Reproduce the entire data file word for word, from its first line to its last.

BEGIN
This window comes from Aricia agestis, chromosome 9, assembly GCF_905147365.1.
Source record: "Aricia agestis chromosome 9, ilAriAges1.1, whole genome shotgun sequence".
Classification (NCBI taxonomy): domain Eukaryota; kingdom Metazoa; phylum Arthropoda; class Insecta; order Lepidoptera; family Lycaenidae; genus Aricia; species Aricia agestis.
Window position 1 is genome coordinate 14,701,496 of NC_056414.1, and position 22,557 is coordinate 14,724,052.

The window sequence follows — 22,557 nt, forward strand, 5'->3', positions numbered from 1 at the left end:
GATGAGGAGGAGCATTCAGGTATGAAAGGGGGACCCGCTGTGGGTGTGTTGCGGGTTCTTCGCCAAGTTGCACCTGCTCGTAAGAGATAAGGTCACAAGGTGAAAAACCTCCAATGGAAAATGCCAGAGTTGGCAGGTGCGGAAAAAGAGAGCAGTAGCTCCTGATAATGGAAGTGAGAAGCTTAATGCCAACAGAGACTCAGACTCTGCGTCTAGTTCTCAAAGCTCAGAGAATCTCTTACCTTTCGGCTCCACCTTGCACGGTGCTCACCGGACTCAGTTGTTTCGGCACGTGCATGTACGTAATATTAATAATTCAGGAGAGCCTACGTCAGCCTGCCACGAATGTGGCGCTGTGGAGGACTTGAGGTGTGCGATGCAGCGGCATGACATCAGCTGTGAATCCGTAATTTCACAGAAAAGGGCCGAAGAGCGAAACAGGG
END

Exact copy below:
This window comes from Aricia agestis, chromosome 9, assembly GCF_905147365.1.
Source record: "Aricia agestis chromosome 9, ilAriAges1.1, whole genome shotgun sequence".
Classification (NCBI taxonomy): domain Eukaryota; kingdom Metazoa; phylum Arthropoda; class Insecta; order Lepidoptera; family Lycaenidae; genus Aricia; species Aricia agestis.
Window position 1 is genome coordinate 14,701,496 of NC_056414.1, and position 22,557 is coordinate 14,724,052.

The window sequence follows — 22,557 nt, forward strand, 5'->3', positions numbered from 1 at the left end:
GATGAGGAGGAGCATTCAGGTATGAAAGGGGGACCCGCTGTGGGTGTGTTGCGGGTTCTTCGCCAAGTTGCACCTGCTCGTAAGAGATAAGGTCACAAGGTGAAAAACCTCCAATGGAAAATGCCAGAGTTGGCAGGTGCGGAAAAAGAGAGCAGTAGCTCCTGATAATGGAAGTGAGAAGCTTAATGCCAACAGAGACTCAGACTCTGCGTCTAGTTCTCAAAGCTCAGAGAATCTCTTACCTTTCGGCTCCACCTTGCACGGTGCTCACCGGACTCAGTTGTTTCGGCACGTGCATGTACGTAATATTAATAATTCAGGAGAGCCTACGTCAGCCTGCCACGAATGTGGCGCTGTGGAGGACTTGAGGTGTGCGATGCAGCGGCATGACATCAGCTGTGAATCCGTAATTTCACAGAAAAGGGCCGAAGAGCGAAACAGGG